Funerals and feasts during the Pre-Pottery Neolithic B of the Near East

Goring-Morris, Nigel; Horwitz, Liora Kolska
December 2007
Antiquity;Dec2007, Vol. 81 Issue 314, p902
Academic Journal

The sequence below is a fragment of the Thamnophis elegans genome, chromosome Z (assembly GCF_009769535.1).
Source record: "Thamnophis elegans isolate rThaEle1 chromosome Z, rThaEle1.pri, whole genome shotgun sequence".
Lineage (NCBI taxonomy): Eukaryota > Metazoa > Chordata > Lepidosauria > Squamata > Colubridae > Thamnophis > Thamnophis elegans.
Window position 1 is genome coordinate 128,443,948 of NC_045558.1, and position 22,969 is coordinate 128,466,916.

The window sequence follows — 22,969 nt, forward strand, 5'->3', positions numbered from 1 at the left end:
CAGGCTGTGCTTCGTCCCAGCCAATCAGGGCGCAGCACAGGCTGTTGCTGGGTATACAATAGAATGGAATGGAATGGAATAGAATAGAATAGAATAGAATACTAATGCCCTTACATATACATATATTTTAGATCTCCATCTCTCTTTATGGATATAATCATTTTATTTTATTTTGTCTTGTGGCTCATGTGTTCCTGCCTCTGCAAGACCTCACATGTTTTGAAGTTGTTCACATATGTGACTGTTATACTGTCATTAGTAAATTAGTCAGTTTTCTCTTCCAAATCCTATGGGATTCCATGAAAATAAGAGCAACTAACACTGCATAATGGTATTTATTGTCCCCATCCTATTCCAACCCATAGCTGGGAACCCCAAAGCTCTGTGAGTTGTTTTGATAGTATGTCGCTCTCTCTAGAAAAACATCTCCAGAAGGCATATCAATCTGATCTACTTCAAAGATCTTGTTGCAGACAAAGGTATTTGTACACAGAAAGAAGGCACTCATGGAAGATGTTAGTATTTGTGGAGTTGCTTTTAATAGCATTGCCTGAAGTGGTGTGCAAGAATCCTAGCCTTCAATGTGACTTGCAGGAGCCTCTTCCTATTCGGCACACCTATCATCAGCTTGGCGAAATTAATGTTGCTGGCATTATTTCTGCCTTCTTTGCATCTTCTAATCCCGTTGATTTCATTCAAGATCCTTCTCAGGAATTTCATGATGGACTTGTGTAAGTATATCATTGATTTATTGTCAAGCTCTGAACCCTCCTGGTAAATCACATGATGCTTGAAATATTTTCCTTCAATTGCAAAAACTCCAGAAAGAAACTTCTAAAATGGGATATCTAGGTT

Evidence for a Neolithic funeral feast has been excavated in northern Israel. A herd of eight wild cattle (aurochs) were slaughtered and joints of their meat placed in a pit which was covered over and the human burial laid on top. This was covered in turn with plaster, but the human skull was later removed through an accurately sited hole. It was the feast that began this funerary sequence, and the authors conservatively calculate that it provided a minimum of 500kg of meat. Given a 200g steak apiece this could theoretically feed some 2500 people, endorsing the authors' claim that the site was a central cult site serving surrounding villages. It is also suggested that the aurochs skulls, missing from the pit, may have been reserved for ritual purposes elsewhere, an early example of the Near Eastern bull cult that was later to have a long history in Europe.


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